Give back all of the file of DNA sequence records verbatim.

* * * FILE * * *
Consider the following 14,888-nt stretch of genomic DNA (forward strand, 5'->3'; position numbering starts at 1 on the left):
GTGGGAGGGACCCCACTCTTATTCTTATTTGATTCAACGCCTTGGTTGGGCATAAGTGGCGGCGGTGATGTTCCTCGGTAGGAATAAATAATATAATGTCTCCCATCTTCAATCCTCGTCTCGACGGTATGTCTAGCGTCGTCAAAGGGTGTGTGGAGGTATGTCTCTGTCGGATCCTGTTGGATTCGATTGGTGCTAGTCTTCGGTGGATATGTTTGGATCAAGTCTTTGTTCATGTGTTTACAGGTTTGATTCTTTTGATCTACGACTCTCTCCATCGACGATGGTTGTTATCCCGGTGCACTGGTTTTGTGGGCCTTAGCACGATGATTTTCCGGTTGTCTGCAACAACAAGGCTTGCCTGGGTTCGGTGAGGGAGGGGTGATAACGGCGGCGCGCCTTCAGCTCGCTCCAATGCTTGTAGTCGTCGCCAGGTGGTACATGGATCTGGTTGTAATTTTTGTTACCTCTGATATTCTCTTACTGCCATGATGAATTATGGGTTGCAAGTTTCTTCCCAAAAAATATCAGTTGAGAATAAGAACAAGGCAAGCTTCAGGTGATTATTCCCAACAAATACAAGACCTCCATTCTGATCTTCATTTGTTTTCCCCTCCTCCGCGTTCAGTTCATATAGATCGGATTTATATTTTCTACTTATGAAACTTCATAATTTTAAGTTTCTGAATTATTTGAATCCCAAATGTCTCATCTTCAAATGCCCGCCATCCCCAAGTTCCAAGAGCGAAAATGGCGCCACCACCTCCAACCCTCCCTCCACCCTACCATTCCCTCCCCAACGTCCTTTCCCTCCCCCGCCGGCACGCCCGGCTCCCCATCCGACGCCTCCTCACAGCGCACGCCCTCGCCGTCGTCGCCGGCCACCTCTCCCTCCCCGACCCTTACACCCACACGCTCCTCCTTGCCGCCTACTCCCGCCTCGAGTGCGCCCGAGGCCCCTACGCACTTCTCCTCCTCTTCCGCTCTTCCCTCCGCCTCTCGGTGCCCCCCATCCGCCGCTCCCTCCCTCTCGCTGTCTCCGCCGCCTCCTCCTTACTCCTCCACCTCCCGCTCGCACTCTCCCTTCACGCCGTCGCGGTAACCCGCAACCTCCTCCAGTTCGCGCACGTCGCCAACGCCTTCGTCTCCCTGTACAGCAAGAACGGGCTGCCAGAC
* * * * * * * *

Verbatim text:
Consider the following 14,888-nt stretch of genomic DNA (forward strand, 5'->3'; position numbering starts at 1 on the left):
GTGGGAGGGACCCCACTCTTATTCTTATTTGATTCAACGCCTTGGTTGGGCATAAGTGGCGGCGGTGATGTTCCTCGGTAGGAATAAATAATATAATGTCTCCCATCTTCAATCCTCGTCTCGACGGTATGTCTAGCGTCGTCAAAGGGTGTGTGGAGGTATGTCTCTGTCGGATCCTGTTGGATTCGATTGGTGCTAGTCTTCGGTGGATATGTTTGGATCAAGTCTTTGTTCATGTGTTTACAGGTTTGATTCTTTTGATCTACGACTCTCTCCATCGACGATGGTTGTTATCCCGGTGCACTGGTTTTGTGGGCCTTAGCACGATGATTTTCCGGTTGTCTGCAACAACAAGGCTTGCCTGGGTTCGGTGAGGGAGGGGTGATAACGGCGGCGCGCCTTCAGCTCGCTCCAATGCTTGTAGTCGTCGCCAGGTGGTACATGGATCTGGTTGTAATTTTTGTTACCTCTGATATTCTCTTACTGCCATGATGAATTATGGGTTGCAAGTTTCTTCCCAAAAAATATCAGTTGAGAATAAGAACAAGGCAAGCTTCAGGTGATTATTCCCAACAAATACAAGACCTCCATTCTGATCTTCATTTGTTTTCCCCTCCTCCGCGTTCAGTTCATATAGATCGGATTTATATTTTCTACTTATGAAACTTCATAATTTTAAGTTTCTGAATTATTTGAATCCCAAATGTCTCATCTTCAAATGCCCGCCATCCCCAAGTTCCAAGAGCGAAAATGGCGCCACCACCTCCAACCCTCCCTCCACCCTACCATTCCCTCCCCAACGTCCTTTCCCTCCCCCGCCGGCACGCCCGGCTCCCCATCCGACGCCTCCTCACAGCGCACGCCCTCGCCGTCGTCGCCGGCCACCTCTCCCTCCCCGACCCTTACACCCACACGCTCCTCCTTGCCGCCTACTCCCGCCTCGAGTGCGCCCGAGGCCCCTACGCACTTCTCCTCCTCTTCCGCTCTTCCCTCCGCCTCTCGGTGCCCCCCATCCGCCGCTCCCTCCCTCTCGCTGTCTCCGCCGCCTCCTCCTTACTCCTCCACCTCCCGCTCGCACTCTCCCTTCACGCCGTCGCGGTAACCCGCAACCTCCTCCAGTTCGCGCACGTCGCCAACGCCTTCGTCTCCCTGTACAGCAAGAACGGGCTGCCAGAC